Did you check the example? The referenced object could be anything and doesn't have to implement Copy.

Now, I did. No Copy, then. Does the actual stored type implement Send + Sync? If not, it's impossible to provide a safe interface to get the reference, because interior mutability of a type, that is not thread-safe, can lead to data races, if not handled correctly.

You said no locking, but I assume, that it's OK for the non-real-time threads. I have 2 possible solutions for the no-deallocation-in-real-time-threads issue in mind. The first one requires a linked list, the other one requires conditional locking in a non-real-time thread. I don't know which solution is better, yet, but my guess is, the locking one is faster (on the real-time thread, at least).

Author of arc-swap here. Can you be more specific? Is there something I can improve, or document better? With that serde ugly code, can you open an issue and show it there?

Thanks for the info :slight_smile:

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Oh wow I feel honoured, the maintainer himself.

I guess I'm just a bit too paranoid about the Guard.

  • Especially overrunning the number of "cheap" slots without noticing and accidentally creating a locking situation sounded a bit scary. But on second look, that isn't actually a danger and it just falls back to load_full(), which is wait-free?
  • When using the DefaultStrategy, how many "cheap" slots do I have?
  • Also, compared to simply taking the raw pointer and dereferencing it (however unsafe that may be), there is little overhead to be expected? What about with load_full()?

My main issue using Serde were the orphan rules, meaning I was not allowed to implement Serialize/Deserialize for ArcSwap, leading to ugly workarounds. Serde implements those Traits for Arc/Rc (has to be explicitly allowed using features = ["rc"]), so I guess if those could be implemented for ArcSwap my problem would be solved. It shouldn't be too difficult, although I'm not sure if they should be an explicit feature too?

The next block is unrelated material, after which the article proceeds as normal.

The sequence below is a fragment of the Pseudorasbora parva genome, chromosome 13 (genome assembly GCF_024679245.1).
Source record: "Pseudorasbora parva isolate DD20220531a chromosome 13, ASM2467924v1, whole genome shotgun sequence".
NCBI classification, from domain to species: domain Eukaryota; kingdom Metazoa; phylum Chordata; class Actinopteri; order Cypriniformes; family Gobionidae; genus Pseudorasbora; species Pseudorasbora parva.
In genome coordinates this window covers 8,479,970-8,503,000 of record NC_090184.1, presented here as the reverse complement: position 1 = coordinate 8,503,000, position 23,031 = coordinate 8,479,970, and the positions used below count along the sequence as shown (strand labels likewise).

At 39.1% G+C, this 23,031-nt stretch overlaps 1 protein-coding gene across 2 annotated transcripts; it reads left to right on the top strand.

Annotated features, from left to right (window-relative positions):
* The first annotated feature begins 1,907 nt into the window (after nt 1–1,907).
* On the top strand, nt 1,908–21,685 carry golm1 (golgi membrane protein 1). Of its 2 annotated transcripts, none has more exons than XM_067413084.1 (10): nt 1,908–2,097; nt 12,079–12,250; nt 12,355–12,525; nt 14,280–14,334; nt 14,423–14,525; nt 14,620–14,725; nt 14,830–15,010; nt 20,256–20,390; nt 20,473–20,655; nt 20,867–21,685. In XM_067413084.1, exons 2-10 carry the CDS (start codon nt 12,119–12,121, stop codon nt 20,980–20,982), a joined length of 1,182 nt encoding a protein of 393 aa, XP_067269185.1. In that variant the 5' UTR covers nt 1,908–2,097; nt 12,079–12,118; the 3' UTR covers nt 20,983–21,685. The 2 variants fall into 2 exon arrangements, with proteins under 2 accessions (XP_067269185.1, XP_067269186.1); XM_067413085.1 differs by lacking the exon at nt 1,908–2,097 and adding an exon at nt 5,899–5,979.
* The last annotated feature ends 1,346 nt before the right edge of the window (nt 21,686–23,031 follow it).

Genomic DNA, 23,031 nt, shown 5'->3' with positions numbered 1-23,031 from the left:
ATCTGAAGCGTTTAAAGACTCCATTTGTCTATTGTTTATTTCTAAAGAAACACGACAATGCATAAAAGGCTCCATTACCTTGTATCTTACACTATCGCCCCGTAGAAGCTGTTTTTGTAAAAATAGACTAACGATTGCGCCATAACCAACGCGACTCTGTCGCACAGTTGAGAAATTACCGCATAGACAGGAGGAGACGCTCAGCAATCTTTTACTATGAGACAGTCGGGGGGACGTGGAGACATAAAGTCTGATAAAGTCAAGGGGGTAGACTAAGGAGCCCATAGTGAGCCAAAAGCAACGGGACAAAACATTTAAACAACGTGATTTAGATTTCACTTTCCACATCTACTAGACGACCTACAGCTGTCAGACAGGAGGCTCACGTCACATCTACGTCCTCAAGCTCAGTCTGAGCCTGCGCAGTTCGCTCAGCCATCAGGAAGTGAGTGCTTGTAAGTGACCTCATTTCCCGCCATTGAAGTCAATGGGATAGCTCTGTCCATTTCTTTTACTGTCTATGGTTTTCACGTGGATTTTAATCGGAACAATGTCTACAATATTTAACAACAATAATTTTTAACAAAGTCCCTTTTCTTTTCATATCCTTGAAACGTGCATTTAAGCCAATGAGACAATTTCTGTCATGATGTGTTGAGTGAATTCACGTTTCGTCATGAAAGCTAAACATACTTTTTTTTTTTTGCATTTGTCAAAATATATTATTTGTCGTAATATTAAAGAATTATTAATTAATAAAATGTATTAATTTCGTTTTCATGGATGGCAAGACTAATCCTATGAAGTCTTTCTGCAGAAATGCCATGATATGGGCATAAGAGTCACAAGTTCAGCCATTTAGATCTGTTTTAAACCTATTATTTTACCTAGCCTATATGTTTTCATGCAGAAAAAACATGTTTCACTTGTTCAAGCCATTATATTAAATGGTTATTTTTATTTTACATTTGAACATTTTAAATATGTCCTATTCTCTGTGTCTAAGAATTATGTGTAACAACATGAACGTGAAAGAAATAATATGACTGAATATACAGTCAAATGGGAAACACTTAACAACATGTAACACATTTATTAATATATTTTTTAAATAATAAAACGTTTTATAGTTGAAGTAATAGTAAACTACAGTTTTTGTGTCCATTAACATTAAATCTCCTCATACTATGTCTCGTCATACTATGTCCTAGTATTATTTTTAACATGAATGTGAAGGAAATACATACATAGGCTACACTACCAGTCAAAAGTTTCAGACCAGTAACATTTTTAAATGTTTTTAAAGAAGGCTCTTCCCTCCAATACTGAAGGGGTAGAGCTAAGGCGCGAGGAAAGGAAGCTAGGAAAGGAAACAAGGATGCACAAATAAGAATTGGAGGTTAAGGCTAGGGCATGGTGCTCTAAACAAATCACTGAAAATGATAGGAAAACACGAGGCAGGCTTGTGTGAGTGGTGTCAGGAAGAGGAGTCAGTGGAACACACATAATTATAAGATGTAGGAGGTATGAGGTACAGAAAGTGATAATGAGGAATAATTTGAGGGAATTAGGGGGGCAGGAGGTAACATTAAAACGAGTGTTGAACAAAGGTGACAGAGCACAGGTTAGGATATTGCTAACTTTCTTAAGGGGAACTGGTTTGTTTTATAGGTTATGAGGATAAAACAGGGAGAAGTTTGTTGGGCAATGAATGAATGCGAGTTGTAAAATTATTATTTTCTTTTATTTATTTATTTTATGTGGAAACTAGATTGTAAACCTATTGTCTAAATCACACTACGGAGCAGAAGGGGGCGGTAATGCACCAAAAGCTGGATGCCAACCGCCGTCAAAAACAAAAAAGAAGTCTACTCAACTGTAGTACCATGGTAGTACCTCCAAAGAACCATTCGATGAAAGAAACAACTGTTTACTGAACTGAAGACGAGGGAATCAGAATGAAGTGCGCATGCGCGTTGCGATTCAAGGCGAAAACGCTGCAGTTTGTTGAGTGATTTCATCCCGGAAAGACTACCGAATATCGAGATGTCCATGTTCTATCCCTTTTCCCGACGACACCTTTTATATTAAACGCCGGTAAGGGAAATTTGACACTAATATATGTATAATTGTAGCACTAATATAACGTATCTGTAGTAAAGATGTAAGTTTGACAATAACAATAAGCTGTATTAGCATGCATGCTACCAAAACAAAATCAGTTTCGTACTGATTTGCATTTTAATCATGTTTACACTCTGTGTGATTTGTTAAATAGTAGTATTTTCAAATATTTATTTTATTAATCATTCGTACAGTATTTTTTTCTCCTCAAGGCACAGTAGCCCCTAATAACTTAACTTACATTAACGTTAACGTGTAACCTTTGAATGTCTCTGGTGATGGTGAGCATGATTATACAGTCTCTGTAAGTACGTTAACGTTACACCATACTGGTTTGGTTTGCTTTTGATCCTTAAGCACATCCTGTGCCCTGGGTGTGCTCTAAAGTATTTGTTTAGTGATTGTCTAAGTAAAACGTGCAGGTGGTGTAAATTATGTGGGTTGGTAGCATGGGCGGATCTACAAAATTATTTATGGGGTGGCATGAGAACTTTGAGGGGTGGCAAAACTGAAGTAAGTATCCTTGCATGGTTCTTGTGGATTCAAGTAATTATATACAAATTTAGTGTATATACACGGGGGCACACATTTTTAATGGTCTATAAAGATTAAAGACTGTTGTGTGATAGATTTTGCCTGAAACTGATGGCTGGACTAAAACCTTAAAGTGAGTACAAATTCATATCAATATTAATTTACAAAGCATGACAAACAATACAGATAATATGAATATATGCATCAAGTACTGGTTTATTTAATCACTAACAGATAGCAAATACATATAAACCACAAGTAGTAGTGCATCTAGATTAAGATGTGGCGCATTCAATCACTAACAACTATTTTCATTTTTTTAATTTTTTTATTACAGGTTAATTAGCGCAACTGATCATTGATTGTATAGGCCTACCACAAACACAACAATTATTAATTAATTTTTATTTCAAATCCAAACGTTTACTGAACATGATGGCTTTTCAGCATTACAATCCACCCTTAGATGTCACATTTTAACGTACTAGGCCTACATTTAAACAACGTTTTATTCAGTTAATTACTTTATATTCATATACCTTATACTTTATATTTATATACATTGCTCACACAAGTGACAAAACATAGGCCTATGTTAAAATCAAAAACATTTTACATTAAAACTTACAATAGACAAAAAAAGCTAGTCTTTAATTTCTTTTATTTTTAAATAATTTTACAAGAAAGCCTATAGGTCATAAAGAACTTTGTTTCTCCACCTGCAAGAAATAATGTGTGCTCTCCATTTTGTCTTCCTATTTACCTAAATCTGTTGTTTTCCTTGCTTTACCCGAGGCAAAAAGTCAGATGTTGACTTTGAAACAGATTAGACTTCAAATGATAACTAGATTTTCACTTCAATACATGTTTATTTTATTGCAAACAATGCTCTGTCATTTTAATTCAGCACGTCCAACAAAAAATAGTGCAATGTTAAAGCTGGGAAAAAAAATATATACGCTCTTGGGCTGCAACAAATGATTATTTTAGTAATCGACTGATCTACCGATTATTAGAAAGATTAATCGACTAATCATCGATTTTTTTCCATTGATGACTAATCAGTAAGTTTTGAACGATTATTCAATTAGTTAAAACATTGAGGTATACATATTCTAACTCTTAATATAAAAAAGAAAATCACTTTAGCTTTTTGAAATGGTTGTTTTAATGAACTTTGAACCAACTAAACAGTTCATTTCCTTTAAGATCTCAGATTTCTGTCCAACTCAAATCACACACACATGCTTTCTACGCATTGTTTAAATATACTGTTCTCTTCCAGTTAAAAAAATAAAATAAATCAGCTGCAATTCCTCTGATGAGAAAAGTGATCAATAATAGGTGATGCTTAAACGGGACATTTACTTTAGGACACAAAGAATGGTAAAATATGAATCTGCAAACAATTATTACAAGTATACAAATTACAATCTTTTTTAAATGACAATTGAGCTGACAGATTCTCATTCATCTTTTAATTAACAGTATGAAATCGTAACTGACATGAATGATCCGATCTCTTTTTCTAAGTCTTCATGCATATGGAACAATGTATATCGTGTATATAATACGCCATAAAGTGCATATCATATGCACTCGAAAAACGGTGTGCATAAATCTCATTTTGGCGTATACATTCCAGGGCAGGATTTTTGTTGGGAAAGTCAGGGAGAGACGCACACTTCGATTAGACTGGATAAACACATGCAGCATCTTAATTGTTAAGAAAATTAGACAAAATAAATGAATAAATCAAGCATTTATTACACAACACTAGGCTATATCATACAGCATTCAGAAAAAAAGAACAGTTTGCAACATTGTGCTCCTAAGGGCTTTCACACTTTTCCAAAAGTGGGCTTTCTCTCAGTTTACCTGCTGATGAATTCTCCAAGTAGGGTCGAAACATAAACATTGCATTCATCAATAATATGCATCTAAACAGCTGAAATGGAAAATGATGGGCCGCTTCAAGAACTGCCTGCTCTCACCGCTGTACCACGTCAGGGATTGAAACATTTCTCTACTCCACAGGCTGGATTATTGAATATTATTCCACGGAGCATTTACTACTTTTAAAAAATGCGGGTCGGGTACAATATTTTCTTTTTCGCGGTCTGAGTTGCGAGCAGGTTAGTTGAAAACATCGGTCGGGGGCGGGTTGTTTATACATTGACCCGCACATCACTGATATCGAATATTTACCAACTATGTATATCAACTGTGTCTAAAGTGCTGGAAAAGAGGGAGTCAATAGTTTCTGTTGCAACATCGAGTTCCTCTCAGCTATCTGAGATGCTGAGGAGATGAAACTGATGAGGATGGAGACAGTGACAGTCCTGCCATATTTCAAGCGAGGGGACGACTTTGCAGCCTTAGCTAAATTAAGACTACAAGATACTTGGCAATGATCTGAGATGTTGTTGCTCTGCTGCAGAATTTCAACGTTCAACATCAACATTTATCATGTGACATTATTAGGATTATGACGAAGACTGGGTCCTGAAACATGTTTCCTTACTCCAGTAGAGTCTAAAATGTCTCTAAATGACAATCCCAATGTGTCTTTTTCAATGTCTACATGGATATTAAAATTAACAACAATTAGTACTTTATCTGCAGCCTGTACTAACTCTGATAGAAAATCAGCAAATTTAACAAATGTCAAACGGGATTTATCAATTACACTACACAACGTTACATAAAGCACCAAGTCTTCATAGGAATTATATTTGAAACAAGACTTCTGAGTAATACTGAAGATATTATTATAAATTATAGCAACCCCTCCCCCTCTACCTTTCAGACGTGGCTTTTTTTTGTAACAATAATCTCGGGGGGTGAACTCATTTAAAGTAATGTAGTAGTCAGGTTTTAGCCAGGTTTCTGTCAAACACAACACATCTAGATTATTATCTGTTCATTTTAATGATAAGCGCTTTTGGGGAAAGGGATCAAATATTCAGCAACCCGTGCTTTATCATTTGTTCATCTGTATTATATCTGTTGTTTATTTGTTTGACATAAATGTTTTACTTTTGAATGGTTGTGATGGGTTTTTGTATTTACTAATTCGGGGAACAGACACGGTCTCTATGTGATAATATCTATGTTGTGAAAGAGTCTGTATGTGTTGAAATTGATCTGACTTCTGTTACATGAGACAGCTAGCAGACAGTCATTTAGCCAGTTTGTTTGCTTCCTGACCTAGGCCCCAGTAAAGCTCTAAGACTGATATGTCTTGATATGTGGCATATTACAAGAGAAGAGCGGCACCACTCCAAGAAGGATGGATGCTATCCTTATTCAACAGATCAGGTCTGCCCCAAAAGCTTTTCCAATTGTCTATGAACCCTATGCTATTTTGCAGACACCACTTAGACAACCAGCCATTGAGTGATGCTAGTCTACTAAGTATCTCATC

Especially overrunning the number of "cheap" slots without noticing and accidentally creating a locking situation sounded a bit scary. But on second look, that isn't actually a danger and it just falls back to load_full(), which is wait-free?

Yes, it's still wait-free, just a bit slower.

When using the DefaultStrategy, how many "cheap" slots do I have?

Each thread has 8 (that is, you can keep 8 different Guards around in each thread at once and will fit).

Also, compared to simply taking the raw pointer and dereferencing it (however unsafe that may be), there is little overhead to be expected? What about with load_full()?

Yes. The biggest part is 1-2 SeqCst read-write atomic operations. The load_full additionally increments the count on the Arc, which might be slow if multiple threads do that at once.

These benchmarks compare different methods of acquiring something, you could add that unsafe load thing and try. https://github.com/vorner/arc-swap/blob/master/benches/background.rs

For serde… I will think about that.

Unless you need to de/serialize though multiple layers of reference counting, you're almost certainly better off serializing &*rc than &rc (i.e. serializing &T rather than Arc<T>). The rc feature for serde de/serializes the (a)rc as if they were just Box, and is rarely what you actually want for deserializaton.

Furthermore, it's not actually all that difficult (thanks to #[serde(with)] to still derive Serialize that just ignores the Arc wrapping layer. Deserialize is always going to be hard if you want actual sharing.